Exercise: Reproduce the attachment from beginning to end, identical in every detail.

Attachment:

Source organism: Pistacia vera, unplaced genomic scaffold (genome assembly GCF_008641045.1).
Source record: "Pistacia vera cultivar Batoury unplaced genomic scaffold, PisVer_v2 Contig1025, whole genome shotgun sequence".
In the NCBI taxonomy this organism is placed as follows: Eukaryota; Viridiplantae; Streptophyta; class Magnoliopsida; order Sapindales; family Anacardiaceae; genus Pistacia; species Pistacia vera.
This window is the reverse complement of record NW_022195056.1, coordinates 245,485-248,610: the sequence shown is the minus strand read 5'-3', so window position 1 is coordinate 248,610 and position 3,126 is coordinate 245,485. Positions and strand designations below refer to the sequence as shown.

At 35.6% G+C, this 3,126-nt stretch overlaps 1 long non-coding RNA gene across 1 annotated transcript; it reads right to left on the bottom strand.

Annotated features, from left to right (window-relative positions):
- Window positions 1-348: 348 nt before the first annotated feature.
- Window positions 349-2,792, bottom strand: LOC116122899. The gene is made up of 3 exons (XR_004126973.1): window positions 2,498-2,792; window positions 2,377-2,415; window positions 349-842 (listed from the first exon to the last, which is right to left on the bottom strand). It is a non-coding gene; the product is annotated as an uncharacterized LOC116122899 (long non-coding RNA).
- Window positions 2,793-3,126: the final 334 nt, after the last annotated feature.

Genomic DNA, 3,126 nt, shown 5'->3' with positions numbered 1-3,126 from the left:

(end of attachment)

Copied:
Source organism: Pistacia vera, unplaced genomic scaffold (genome assembly GCF_008641045.1).
Source record: "Pistacia vera cultivar Batoury unplaced genomic scaffold, PisVer_v2 Contig1025, whole genome shotgun sequence".
In the NCBI taxonomy this organism is placed as follows: Eukaryota; Viridiplantae; Streptophyta; class Magnoliopsida; order Sapindales; family Anacardiaceae; genus Pistacia; species Pistacia vera.
This window is the reverse complement of record NW_022195056.1, coordinates 245,485-248,610: the sequence shown is the minus strand read 5'-3', so window position 1 is coordinate 248,610 and position 3,126 is coordinate 245,485. Positions and strand designations below refer to the sequence as shown.

At 35.6% G+C, this 3,126-nt stretch overlaps 1 long non-coding RNA gene across 1 annotated transcript; it reads right to left on the bottom strand.

Annotated features, from left to right (window-relative positions):
- Window positions 1-348: 348 nt before the first annotated feature.
- Window positions 349-2,792, bottom strand: LOC116122899. The gene is made up of 3 exons (XR_004126973.1): window positions 2,498-2,792; window positions 2,377-2,415; window positions 349-842 (listed from the first exon to the last, which is right to left on the bottom strand). It is a non-coding gene; the product is annotated as an uncharacterized LOC116122899 (long non-coding RNA).
- Window positions 2,793-3,126: the final 334 nt, after the last annotated feature.

Genomic DNA, 3,126 nt, shown 5'->3' with positions numbered 1-3,126 from the left: